Other Lighting Setups With Only One Light!

by William Lulow

As mentioned in the previous article, if you start with a HOLLYWOOD LIGHT, you can then begin to move the light away from the camera position and create many different results. Moving the light about 45 degrees to either side of the camera, but keeping it at the same height as the HOLLYWOOD LIGHT, produces a lighting that looks like this:

Rembrandt(c)

This is what is known as a REMBRANDT LIGHTING and it’s telltale effect is a little window or triangle of light under the opposite eye. The light is placed high and about 45 degrees to one side of the camera, as I mentioned. It’s called a REMBRANDT LIGHT because its effect is similar to the light that the Dutch Masters like Rembrandt and Vermeer achieved in their mostly Northlight studios. In this example, you can also see that the background is a bit lighter because some of the light creating this effect is also spilling over onto the background. Beginning to move the light away from the camera position creates all kinds of interesting shadows on the face. A lighting like this is dramatic and contains much less information than the HOLLYWOOD LIGHT because more shadows are created on the face.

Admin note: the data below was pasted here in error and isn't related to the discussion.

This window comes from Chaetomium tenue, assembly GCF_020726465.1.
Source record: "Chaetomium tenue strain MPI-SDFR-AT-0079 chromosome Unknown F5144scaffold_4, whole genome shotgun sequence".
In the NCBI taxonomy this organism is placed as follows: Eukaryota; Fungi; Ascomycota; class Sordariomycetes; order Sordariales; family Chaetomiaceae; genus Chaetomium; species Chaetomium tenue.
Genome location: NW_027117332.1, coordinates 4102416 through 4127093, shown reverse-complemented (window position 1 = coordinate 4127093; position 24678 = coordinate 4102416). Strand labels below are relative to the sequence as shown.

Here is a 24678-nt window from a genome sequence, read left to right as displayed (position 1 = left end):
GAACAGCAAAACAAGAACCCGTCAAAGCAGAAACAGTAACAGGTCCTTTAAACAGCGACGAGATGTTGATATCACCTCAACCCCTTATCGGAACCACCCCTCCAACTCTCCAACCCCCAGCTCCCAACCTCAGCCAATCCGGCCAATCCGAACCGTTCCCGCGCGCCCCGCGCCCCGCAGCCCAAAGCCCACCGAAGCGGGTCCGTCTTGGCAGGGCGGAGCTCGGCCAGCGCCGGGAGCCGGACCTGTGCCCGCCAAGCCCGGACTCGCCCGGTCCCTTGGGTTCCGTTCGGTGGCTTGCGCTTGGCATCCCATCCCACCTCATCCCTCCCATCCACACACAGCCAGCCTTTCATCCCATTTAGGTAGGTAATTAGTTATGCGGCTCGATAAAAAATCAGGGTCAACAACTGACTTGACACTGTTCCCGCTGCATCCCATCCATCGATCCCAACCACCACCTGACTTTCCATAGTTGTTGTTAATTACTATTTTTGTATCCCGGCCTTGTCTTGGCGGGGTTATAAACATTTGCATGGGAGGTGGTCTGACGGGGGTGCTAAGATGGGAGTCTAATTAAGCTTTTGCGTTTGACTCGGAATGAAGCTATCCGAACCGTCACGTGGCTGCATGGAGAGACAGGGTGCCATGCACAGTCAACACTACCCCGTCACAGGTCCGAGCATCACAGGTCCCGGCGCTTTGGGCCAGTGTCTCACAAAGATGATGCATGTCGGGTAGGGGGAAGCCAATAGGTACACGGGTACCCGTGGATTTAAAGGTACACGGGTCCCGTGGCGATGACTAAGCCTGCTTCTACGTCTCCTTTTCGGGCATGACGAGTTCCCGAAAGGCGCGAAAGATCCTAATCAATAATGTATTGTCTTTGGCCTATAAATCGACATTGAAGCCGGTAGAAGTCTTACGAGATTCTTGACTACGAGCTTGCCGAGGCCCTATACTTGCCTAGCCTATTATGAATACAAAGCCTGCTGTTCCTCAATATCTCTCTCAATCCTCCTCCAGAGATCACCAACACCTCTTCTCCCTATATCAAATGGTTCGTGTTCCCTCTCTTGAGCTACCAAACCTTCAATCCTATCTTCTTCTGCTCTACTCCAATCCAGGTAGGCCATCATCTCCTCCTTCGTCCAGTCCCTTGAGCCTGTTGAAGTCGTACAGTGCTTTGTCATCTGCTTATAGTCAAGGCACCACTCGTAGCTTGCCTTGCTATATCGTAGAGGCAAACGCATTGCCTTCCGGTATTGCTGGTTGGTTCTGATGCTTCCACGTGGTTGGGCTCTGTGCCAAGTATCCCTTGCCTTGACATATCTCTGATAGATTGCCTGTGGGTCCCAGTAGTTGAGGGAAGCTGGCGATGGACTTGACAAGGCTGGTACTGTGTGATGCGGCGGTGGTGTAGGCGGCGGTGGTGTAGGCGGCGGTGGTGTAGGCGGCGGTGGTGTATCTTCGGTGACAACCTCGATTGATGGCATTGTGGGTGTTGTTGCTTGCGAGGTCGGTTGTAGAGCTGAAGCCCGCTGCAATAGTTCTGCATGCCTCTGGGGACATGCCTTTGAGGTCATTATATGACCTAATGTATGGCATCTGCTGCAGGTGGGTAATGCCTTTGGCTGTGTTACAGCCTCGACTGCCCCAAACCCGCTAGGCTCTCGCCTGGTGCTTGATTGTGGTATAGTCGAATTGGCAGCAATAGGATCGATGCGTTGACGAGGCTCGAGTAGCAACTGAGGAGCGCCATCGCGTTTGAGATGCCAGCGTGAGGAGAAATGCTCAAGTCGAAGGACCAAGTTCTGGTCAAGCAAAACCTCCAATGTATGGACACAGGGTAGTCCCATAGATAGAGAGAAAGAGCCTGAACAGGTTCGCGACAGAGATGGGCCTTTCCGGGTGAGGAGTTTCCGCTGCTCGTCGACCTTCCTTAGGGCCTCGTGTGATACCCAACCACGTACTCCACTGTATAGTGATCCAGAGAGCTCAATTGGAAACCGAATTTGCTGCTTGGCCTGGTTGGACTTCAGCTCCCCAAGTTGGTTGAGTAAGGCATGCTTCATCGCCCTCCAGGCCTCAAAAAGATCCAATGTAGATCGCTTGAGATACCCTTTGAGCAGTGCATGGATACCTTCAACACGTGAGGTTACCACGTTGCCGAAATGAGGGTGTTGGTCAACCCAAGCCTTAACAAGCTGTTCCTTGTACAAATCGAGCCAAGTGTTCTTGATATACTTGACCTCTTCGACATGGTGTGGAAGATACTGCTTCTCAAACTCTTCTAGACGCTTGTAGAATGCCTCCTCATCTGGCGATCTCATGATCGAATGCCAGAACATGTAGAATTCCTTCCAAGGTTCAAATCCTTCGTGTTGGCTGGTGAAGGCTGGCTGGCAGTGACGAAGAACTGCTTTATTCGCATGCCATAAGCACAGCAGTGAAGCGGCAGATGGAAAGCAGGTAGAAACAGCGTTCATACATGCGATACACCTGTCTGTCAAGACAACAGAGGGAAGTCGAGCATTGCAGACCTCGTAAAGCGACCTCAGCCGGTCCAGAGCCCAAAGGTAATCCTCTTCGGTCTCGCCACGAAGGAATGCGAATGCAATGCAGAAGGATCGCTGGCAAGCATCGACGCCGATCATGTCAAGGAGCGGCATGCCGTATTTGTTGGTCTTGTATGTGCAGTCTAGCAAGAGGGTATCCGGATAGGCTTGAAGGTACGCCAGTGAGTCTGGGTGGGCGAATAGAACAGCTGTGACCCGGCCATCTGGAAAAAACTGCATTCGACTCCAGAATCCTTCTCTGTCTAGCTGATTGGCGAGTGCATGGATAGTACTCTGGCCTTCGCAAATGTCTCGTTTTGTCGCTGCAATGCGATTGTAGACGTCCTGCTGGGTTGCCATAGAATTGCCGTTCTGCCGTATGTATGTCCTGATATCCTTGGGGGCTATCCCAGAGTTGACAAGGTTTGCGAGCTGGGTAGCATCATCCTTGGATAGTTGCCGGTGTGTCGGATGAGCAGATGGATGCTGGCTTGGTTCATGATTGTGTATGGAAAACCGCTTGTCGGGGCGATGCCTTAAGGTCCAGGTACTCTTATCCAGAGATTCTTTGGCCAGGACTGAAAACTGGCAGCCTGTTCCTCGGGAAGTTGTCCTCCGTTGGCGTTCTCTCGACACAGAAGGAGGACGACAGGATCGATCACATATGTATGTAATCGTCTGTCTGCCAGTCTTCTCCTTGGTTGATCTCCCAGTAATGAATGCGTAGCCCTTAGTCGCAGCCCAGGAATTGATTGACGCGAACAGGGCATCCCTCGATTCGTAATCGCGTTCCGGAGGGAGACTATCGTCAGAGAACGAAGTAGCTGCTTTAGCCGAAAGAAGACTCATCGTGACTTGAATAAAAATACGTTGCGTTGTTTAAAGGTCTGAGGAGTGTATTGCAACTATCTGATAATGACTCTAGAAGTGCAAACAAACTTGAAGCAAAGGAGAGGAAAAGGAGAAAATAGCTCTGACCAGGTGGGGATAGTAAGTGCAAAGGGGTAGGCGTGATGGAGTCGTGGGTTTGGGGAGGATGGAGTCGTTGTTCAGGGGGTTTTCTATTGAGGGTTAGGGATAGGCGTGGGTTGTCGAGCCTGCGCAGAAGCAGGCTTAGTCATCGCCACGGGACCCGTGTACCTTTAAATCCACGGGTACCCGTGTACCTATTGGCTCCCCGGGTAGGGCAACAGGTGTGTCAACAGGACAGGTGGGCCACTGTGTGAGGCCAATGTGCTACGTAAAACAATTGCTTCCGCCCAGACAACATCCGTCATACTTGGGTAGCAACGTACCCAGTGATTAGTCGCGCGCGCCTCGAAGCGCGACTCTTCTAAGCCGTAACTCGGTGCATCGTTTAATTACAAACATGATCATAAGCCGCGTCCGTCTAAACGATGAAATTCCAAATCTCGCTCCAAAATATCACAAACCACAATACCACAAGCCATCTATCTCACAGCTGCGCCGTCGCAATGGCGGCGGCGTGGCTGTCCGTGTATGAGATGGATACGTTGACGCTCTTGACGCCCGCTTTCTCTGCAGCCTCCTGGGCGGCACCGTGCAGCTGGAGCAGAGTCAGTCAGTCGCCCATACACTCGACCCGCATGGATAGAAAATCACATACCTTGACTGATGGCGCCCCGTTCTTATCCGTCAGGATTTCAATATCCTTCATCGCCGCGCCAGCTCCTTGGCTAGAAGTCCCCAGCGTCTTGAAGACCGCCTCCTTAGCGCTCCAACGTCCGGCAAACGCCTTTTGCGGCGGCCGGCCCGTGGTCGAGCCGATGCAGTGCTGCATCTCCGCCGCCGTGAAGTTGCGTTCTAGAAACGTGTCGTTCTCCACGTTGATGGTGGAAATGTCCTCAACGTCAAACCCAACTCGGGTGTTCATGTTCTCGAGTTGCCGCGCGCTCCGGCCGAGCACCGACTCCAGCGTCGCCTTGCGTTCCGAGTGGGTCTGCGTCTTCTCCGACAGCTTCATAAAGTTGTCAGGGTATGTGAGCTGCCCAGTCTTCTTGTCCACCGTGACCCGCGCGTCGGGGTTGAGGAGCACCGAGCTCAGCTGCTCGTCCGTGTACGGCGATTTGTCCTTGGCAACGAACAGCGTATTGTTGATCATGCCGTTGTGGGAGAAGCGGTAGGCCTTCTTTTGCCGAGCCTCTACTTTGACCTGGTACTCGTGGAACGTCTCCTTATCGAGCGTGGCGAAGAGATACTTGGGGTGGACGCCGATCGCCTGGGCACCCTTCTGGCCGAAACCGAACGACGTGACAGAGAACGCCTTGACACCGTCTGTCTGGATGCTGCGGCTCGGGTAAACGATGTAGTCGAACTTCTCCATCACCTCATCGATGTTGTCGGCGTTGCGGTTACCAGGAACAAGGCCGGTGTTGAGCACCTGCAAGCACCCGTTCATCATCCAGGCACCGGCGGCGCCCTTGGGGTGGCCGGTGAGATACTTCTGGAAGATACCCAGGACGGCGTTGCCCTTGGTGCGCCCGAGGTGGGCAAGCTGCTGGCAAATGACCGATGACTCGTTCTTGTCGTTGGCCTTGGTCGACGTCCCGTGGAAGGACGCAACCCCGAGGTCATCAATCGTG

If you keep moving the light to one side until it is 90 degrees to the camera, you will produce another, different effect:

Side(c)

This is called a SIDE LIGHT because it comes from only one side of the subject. It’s a little more severe than the REMBRANDT LIGHT because one side of the face is in complete shadow. Lightings like this are usually used in conjunction with other lights, but for now, we are only concentrating on using ONE LIGHT!

If you continue moving the light around the subject, the next position you would logically arrive at is 45 degrees to the rear of the subject, producing an effect like this:

Edge(c)

Here, just the edge of the subject is lit, therefore it is called an EDGE LIGHT. Again, this lighting is most often used in conjunction with other lights because no light actually reaches the face. So, it’s not a lighting you can use by itself.  It is an important one, however,  because it adds highlights to the subject, separating subject and background.

Friday’s article will detail some more positions you can use with just one light! Again, these are the PORTRAIT LIGHTING BASICS you should follow when trying to light your subject for portraiture.